Monster Energy Supercross – The Official Videogame 6 seems to be back in the spotlight – impressions to touch

The Monster Energy AMA Supercross Championship circuit has gained a lot of momentum and popularity in the United States in recent years. And it’s also trying to make a profit in the gaming industry. Publisher Milestone has been releasing a Monster Energy Supercross game annually since 2018. The first title in this franchise made significant strides in the world of sports and racing games, but there have been a few glitches — or more accurately, crashes — in the franchise. Now, Milestone has a chance to get back on track with Monster Energy Supercross – The Official Videogame 6.

Image via Milestone

Monster Energy Supercross 6 uses the Unreal Engine, a system that can deliver quite mixed results, especially when it comes to racing games. NASCAR 21: Ignition, which addressed a number of spin and crash bugs, among other things, is a good example of this.

For Supercross 6, Milestone announced that this year’s game would feature a refined racing experience. This includes an improved AI, an optimized physics system and various animations that are activated depending on the terrain of the track. A big issue I had with Supercross 5 was that the AI ​​and physics systems felt out of sync, and that would lead to some pretty insane pile-ups and crashes.

That doesn’t appear to be the case this year as the AI ​​looks more consistent – sure, the computer will take bad paths at times and of course fall. But at least the AI ​​doesn’t trip over itself regardless of difficulty, a pleasant change from 2022.

Image via Milestone

Aside from the gameplay changes, Milestone has added a number of other features to Monster Energy Supercross – The Official Videogame 6. Crossplay was introduced to the title, as was a new online ranking system. Not to mention that the developers have also added a new competition titled Rhythm Attack, which is a 1v1 race in which two players race side by side. Unlike a traditional 250cc or 450cc race, there are no corners – the only goal is to go as fast as possible and stay on the bike as you race towards the finish line.

In addition, Milestone has improved Free Roam with the Supercross Park, also available in career mode. Here users can find collectibles similar to previous games. However, users can also participate in single player games, train and gain experience racing in a number of different biomes found throughout the region.

You see, it’s not easy keeping things on track in a sports/racing franchise that releases a new game every calendar year. If you’ve played Supercross 4 & 5, I guess it’s fair to say that things felt a bit old-fashioned. But the tweaks to the AI ​​and physics make the game feel and play differently. Not to mention the addition of crossplay helps with matchmaking and keeps the franchise in line with what other racing and sporting franchises have done in recent years with expanded online play options.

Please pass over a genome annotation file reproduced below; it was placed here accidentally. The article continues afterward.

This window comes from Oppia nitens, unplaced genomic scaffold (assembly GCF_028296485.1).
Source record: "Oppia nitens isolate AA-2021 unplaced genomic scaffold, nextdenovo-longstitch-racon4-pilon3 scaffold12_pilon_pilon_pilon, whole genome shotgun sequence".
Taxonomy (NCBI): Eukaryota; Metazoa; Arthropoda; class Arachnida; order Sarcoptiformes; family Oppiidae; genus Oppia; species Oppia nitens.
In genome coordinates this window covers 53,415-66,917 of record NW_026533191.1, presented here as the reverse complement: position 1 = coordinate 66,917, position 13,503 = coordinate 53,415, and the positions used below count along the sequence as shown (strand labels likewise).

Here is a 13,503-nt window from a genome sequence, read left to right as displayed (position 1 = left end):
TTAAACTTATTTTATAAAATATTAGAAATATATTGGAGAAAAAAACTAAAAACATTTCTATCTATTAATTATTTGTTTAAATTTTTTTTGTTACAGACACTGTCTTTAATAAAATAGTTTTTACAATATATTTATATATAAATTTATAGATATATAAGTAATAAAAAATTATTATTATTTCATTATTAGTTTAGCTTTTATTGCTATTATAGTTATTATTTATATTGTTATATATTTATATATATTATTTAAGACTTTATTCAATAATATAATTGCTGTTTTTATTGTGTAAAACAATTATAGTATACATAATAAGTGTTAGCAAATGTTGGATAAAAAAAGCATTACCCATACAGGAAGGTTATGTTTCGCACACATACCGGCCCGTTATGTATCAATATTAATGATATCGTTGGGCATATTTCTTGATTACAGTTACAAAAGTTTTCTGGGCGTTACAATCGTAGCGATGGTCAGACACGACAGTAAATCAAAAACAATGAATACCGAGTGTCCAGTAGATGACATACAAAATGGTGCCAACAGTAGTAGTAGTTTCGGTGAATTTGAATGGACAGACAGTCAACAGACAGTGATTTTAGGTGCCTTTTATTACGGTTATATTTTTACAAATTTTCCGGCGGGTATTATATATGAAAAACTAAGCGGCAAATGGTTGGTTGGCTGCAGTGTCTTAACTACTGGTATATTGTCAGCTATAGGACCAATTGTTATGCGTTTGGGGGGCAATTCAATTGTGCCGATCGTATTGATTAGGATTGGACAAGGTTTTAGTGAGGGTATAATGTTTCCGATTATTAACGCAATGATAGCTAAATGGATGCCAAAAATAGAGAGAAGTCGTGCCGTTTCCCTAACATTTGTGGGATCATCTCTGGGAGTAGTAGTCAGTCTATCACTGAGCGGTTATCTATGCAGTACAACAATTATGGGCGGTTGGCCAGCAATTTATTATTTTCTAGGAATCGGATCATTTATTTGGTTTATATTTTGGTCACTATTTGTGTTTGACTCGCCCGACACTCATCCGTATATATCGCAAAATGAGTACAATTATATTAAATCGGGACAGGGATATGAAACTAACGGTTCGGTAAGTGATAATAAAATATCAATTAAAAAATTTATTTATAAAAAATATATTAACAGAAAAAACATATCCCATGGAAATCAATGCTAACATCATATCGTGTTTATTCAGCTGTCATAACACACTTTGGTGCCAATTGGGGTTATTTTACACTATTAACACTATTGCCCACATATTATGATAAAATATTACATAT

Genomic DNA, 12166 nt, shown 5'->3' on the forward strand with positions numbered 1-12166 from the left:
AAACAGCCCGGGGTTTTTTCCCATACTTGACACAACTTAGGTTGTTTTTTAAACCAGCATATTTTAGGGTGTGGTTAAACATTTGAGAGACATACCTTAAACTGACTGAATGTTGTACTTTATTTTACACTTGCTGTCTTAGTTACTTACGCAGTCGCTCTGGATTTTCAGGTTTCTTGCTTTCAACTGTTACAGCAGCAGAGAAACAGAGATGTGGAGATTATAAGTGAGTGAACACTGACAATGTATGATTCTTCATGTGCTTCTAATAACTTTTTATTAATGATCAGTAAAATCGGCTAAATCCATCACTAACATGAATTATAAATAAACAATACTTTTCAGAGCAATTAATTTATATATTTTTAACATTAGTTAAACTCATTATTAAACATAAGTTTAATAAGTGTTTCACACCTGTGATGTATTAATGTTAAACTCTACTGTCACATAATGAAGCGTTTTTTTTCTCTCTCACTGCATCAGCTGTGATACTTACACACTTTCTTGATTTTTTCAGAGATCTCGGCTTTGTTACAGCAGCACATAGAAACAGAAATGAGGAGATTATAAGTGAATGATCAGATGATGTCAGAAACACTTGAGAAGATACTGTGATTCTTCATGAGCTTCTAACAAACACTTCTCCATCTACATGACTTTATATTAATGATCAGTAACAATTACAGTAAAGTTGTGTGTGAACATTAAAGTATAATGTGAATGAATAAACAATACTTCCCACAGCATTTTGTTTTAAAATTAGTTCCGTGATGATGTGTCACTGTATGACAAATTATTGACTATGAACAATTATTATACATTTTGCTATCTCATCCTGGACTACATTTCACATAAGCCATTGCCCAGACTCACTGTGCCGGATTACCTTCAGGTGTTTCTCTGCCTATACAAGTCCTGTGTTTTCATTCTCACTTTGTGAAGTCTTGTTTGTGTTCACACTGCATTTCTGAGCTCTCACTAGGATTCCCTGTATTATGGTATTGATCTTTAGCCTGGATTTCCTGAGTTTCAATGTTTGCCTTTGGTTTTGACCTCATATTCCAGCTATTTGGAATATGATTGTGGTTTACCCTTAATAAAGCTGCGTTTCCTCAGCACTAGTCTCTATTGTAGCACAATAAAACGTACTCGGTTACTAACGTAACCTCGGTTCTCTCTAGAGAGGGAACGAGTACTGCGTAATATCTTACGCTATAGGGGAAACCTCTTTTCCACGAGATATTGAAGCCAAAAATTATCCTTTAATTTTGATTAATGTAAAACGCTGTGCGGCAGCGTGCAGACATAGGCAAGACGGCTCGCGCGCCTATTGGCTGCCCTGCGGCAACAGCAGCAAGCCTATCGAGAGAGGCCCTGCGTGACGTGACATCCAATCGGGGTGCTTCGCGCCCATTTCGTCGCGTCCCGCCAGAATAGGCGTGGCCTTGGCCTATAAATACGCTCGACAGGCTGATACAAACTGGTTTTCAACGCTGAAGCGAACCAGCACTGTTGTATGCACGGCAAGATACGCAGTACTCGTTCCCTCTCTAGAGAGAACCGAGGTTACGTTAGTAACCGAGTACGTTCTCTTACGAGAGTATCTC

Image via Milestone

Career mode is back for Supercross 6, a run-of-the-mill experience for games of this type. Supercross 6’s career mode includes a career path that takes players into the futures scene. From there, riders must work their way up to the top tier of Monster Energy Supercross by winning races and completing goals.

Driver upgrades follow a fairly traditional route. Users must acquire skill points by completing in-game objectives, and then put those points into a skill tree that controls a driver’s attributes.

Milestone isn’t doing anything groundbreaking with career mode. But one component that could be appreciated – mostly because I don’t think it’s used enough in other titles – is that drivers can get injured when racing. Injuries result in impaired race performance. Sure, some sports titles like NHL feature in-game injuries that can pause users in Career Mode, but others neglect this very real consequence of regularly participating in athletics. It might not seem that important, but at least Milestone has accounted for injuries to reflect realism.

Image via Milestone

For what it was, I really enjoyed playing Supercross 5 last year. However, its shortcomings were not negligible. While this year’s title takes the safe route – no wild storyline in Career Mode, nor a massive visual change – Supercross 6 is an improvement over last year. The addition of crossplay builds on the cross-gen multiplayer implemented in Supercross 5, while refinements to the racing experience make for smoother and more realistic racing.

Monster Energy Supercross – The Official Videogame 6 is a solid game overall. In fact, it’s the most complete title in the franchise in years. And the different game modes and features keep the experience fresh. Monster Energy Supercross – The Official Videogame 6 seems to be back in the spotlight – impressions to touch

Curtis Crabtree

Curtis Crabtree is a 24ssports U.S. News Reporter based in London. His focus is on U.S. politics and the environment. He has covered climate change extensively, as well as healthcare and crime. Curtis Crabtree joined 24ssports in 2021 from the Daily Express and previously worked for Chemist and Druggist and the Jewish Chronicle. He is a graduate of Cambridge University. Languages: English. You can get in touch with me by emailing:

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